Abstract: The surviving Tunnel of Eupalinus comprises one of the greatest engineering achievements of ancient Greeks. The tunnel itself (1036 m long) was carved in the sixth century bc through solid rock by digging from both ends and advancing to the central meeting position. The method for achieving the meeting of the two simultaneously advancing branches is still unclear. The ancient lining shows damage, indicating instability of the rock mass, presumably due to tectonic action. At certain points, the damage becomes more severe and partial collapses are observed. Therefore, the monument is threatened and measures have to be undertaken to restore its stability and secure the safety of future visitors. The geophysical investigations reported here comprise part of a geotechnical study. The aim of the geophysical survey was to image the subsurface from the ground surface to the ceiling of the tunnel and, if possible, thereby provide information on the quality of the rock mass. A variety of well‐established methods (VLF, self‐potential, seismic refraction and electrical resistivity tomography) were used for this purpose, and also the relatively novel measuring approach of laying out electrodes in a ‘tunnel to surface’ mode. The latter method was an attempt for achieving tomographic imaging of the rock mass over the tunnel. Finally, the results of all the methods applied were combined and integrated in order to assess the tectonic regime above the Eupalinean Tunnel. Fractures and shear zones were detected and imaged. Further, the elastic moduli were determined at specific spots. In general, the geophysical interpretation matches well with the visible manifestations of the instabilities of the rock and provides clues for explaining their origin. The ‘surface to tunnel’ imaging provided increased resolution, which was a great advantage. Additionally, it is concluded that the construction of the tunnel was chiefly a product of survey method rather than consideration of geological factors. Copyright © 2014 John Wiley & Sons, Ltd.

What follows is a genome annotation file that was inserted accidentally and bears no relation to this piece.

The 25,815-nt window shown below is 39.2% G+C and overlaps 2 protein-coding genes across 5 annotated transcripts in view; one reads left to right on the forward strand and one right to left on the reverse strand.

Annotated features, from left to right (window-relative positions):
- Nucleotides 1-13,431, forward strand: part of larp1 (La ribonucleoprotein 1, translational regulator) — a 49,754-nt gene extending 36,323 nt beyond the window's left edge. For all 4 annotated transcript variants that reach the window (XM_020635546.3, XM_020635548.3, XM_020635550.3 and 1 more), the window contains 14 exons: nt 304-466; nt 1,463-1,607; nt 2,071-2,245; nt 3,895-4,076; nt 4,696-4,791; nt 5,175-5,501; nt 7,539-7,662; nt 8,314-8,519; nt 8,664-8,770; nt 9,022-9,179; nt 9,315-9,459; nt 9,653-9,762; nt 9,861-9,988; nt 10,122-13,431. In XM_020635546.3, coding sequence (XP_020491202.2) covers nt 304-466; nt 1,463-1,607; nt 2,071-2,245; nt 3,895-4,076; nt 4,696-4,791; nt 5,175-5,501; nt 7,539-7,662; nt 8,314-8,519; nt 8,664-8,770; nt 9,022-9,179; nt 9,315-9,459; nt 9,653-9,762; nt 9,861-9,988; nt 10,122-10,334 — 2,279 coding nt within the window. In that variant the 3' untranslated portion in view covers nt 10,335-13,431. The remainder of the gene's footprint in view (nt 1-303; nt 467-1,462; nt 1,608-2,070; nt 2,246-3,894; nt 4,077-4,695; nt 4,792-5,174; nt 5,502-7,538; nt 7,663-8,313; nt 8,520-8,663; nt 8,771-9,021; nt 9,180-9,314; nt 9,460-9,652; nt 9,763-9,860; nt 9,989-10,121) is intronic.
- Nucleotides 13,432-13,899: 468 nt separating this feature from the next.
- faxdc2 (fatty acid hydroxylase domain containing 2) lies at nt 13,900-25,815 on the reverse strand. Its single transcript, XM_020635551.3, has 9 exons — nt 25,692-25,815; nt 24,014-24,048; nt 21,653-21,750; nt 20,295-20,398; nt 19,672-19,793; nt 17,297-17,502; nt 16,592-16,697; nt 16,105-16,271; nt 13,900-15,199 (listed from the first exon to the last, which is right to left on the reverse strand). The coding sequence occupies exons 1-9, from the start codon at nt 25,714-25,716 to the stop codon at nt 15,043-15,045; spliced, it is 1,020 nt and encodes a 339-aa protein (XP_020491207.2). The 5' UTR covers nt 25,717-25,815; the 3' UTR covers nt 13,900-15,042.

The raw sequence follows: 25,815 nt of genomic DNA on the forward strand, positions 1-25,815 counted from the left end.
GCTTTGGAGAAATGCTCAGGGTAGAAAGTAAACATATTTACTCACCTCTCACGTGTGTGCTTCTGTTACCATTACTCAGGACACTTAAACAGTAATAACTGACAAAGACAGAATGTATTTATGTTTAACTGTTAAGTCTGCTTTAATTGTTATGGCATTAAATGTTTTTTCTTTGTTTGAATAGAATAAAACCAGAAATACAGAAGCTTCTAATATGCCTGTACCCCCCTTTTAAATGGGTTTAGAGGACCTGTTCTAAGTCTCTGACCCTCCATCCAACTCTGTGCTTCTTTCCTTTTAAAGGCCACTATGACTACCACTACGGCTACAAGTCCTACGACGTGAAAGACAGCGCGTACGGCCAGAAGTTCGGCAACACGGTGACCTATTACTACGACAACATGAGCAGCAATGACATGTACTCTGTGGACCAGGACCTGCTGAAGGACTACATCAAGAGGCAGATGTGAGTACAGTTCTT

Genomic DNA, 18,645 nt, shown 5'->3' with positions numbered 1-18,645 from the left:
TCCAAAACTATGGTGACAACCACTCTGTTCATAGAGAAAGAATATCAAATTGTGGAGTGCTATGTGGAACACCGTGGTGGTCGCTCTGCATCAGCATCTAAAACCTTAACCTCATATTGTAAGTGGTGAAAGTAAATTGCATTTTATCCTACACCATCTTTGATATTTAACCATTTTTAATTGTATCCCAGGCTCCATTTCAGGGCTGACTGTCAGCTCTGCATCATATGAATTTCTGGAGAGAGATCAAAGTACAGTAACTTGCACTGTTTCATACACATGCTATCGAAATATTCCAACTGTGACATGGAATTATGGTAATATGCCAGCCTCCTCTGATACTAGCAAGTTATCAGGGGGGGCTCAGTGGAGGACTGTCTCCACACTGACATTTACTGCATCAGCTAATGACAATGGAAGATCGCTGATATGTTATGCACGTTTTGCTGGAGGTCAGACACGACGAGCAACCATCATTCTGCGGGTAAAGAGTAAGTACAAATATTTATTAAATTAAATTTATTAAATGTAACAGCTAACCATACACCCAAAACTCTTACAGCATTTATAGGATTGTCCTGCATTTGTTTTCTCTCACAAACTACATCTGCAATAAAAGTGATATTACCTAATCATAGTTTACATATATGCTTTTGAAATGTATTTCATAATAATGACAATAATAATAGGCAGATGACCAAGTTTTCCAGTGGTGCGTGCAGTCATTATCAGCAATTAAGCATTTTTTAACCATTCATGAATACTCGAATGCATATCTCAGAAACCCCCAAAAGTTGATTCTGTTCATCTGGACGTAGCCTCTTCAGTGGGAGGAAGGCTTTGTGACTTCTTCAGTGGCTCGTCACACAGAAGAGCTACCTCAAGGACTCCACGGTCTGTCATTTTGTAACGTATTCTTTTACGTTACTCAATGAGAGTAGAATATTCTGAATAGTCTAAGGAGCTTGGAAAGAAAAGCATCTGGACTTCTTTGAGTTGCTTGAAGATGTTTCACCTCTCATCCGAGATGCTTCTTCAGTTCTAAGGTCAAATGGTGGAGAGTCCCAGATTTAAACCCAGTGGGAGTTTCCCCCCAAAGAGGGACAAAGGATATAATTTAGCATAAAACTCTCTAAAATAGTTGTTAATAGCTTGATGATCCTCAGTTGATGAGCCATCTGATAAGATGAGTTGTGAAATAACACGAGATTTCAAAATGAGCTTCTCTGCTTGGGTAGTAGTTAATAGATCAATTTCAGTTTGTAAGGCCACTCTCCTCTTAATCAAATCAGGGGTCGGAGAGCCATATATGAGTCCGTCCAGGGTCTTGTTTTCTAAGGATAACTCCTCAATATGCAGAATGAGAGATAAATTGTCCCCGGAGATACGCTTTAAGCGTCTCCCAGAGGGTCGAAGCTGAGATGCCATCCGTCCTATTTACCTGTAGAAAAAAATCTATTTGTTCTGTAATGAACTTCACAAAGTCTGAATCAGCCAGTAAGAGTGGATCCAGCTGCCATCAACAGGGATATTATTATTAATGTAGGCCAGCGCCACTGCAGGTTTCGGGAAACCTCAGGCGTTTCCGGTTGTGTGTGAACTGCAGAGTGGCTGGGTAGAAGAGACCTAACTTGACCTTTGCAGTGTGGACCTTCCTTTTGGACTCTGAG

PubDate: 2014-08-12T20:32:30.707082-05: